Our Society was formed in 1876, based on the proposition that the American Revolution was being forgotten. Comparable societies soon sprang up, including the Sons of the American Revolution, the Daughters of the American Revolution, the Colonial Dames of America, the National Society of Colonial Dames, and the Society of Colonial Wars, all with the mission of preserving history and promoting patriotism.
We have worked with these and many other patriotic and heritage associations through the decades, recently culminating in this year’s 101st Flag Day Parade & Celebration on June 14, when we were joined by eight schools and 23 heritage and veterans associations and the Downtown Alliance, as 958 persons marched from City Hall Park down Broadway to Fraunces Tavern,® where ceremonies took place, followed by a reception Shelby Cullom Davis Flag Gallery.
Special thanks to this year’s event chairman, Adam P. Hess, and to major sponsors, Bank of New York Mellon, Royal Bank of Canada, Robert N. McKay, and Peter C. Hein, for the best event in over a decade.
In addition to our own Society events, we participate in community events. On May 21the Color Guard participated in a ceremony and the cemetery of Shearith Israel, a Jewish congregation formed a block away from Fraunces Tavern in 1654, to place American flags on the graves of eighteen patriot soldiers, including the “Patriot Rabbi,” Gershom Mendes Seixas. The following weekend, there were Memorial Day ceremonies at the Soldiers’ and Sailors’ Memorial on Riverside Drive.
In the meantime, on May 25 the Society awarded the Knox Trophy, West Point’s oldest award, in connection with the graduation ceremonies at the U.S. Military Academy. In June, our Gustavus Conyngham Award was given at the Merchant Marine Academy.
Our kindred organizations are happy to see us, and reciprocate when our events come around. If you like history and/or people, they are enjoyable to attend, and Society membership imparts special recognition. As President, I get many invitations, but the members generally are welcome at many of these events.
And speaking of events, our venerable flagship, Fraunces Tavern, besides having been George Washington’s favorite tavern in New York, has two additional advantages. It was a principal meeting place of the Sons of Liberty, men like McDougall, Sears, Lamb, Willett, Mulligan, and Hamilton, during the period, from 1765 to 1776, leading up to the war itself. Taverns of the day were major meeting places and places of public assembly, and the American Revolution was formed as much or more in the taverns as in formal meetings of the Continental Congress. It is not an accident that the stage set of the musical “Hamilton” is made to resemble an 18th century tavern.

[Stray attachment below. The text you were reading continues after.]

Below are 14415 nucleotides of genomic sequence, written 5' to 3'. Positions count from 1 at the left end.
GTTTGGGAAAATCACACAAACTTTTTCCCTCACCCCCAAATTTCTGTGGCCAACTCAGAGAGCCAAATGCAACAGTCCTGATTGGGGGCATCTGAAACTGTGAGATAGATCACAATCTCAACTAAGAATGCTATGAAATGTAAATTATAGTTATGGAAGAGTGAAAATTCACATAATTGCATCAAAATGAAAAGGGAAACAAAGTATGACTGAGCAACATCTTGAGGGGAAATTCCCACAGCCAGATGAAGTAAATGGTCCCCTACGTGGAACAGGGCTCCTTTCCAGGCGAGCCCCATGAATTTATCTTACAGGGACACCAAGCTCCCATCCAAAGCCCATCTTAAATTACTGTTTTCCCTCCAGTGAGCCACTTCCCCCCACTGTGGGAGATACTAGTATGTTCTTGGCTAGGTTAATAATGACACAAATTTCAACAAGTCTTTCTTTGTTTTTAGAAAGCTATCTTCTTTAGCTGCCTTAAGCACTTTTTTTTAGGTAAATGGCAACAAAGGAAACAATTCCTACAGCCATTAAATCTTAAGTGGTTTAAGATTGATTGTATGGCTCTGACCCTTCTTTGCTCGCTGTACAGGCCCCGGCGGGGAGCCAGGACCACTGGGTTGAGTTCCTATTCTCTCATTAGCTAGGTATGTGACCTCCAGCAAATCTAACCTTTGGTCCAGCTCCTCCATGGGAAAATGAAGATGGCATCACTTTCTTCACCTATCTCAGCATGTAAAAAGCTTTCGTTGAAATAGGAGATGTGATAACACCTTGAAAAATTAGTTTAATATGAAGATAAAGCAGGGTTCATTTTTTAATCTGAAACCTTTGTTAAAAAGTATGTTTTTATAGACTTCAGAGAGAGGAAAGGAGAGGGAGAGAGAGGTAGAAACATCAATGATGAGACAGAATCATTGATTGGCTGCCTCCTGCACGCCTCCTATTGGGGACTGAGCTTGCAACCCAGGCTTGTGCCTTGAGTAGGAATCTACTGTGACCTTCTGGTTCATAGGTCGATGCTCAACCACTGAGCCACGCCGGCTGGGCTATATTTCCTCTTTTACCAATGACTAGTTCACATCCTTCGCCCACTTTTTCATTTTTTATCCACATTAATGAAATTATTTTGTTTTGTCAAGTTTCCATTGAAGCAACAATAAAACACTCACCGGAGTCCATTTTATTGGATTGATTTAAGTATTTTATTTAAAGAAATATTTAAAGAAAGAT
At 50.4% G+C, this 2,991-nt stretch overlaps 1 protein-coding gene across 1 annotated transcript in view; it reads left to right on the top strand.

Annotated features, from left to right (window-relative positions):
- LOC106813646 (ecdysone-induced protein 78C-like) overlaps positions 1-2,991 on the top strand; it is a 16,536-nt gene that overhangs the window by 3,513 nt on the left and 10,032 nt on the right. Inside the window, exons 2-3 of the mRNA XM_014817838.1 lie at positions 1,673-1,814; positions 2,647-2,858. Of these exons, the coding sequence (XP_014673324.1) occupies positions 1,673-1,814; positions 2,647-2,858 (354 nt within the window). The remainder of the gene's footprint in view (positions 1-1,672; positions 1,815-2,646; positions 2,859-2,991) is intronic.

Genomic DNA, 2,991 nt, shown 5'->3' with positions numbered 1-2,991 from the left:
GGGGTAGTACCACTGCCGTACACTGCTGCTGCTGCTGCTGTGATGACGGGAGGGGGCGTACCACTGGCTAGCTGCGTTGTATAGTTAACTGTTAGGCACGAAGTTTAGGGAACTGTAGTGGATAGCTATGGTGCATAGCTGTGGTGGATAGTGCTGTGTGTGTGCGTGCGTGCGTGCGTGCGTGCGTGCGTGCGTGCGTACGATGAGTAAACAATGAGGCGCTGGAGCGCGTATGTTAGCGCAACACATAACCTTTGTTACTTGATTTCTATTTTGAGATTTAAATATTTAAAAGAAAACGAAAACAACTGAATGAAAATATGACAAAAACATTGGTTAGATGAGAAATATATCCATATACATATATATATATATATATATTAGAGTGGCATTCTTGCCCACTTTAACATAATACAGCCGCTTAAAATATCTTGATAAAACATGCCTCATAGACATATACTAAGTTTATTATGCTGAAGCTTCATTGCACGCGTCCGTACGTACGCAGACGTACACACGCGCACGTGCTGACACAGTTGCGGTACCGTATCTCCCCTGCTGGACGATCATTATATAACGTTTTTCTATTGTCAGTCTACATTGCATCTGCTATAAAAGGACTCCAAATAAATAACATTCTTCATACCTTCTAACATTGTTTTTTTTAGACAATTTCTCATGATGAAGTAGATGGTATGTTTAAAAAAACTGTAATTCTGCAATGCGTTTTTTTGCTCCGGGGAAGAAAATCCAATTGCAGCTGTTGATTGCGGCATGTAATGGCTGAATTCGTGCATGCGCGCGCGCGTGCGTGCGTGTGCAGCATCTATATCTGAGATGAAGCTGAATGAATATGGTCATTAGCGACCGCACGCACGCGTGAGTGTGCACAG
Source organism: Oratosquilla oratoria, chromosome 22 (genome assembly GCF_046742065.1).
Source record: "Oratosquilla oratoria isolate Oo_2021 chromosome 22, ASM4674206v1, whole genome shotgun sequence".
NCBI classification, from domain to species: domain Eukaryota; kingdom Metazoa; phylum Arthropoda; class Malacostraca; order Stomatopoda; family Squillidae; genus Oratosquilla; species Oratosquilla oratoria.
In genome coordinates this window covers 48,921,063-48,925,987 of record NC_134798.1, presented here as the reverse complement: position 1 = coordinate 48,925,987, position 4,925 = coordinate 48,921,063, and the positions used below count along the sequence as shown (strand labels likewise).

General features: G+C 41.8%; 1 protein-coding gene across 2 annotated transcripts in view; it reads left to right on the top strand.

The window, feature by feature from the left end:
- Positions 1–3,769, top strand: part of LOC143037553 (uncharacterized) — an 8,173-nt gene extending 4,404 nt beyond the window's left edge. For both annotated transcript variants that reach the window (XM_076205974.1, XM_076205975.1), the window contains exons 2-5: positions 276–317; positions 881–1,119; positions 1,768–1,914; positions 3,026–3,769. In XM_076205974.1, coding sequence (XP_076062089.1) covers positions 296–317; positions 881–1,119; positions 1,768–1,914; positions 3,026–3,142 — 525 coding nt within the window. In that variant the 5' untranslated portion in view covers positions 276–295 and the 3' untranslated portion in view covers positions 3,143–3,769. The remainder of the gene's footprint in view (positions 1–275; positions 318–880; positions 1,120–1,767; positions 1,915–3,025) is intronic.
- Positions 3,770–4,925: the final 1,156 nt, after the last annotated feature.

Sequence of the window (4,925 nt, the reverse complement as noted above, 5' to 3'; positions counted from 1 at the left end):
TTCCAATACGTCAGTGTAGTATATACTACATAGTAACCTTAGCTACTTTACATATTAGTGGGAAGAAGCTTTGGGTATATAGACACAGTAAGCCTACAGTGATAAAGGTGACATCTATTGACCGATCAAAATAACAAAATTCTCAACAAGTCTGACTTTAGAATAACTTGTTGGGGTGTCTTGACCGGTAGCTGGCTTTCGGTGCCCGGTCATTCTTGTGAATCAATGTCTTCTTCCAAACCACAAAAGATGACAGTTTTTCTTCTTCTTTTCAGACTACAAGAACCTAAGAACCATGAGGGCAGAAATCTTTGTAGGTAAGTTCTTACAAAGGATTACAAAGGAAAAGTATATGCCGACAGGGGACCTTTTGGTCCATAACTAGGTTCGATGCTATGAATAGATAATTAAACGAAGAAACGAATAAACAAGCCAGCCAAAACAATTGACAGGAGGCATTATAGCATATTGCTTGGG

Second, today’s Fraunces Tavern was endowed by the Tallmadge family, which not only provided the capital to acquire it in 1904, but also gave the Museum many personal effects of Benjamin Tallmadge, Washington’s spymaster. Nathan Hale, whose last letter is on display at the Museum, was Tallmadge’s classmate at Yale. Tallmadge’s original handwritten memoirs, describing Washington’s farewell to his officers at Fraunces Tavern, are on display in the McEntee Gallery.
To capitalize on these advantages, we are organizing a “Summer Tavern Night” on July 26, 2017, involving our kindred groups, to celebrate, in the spirit of our revolutionary ancestors, the role of taverns in the American Revolution, and the Sons of Liberty who met in them.
Then in September, in addition to the annual commemoration of Nathan Hale on September 22, our museum will be hosting week-long programming for “Spy Week” and opening a new exhibition on espionage during the American Revolution. We are planning to host an evening event,Spy Night, to celebrate Benjamin Tallmadge, the Culper Ring, and the other lesser known spies who helped bring about America’s victory in the Cause.
If you have not come to a recent Society event, such as Flag Day, Evacuation Day or the George Washington Ball, you owe it to yourself to select a suitable occasion from our calendar and show up and enjoy. In the language of the 18th Century, “I flatter myself” that our events are both educational and fun, and the chances are excellent that you will meet someone, or a few people, who will be more than fleeting acquaintances.
See you soon.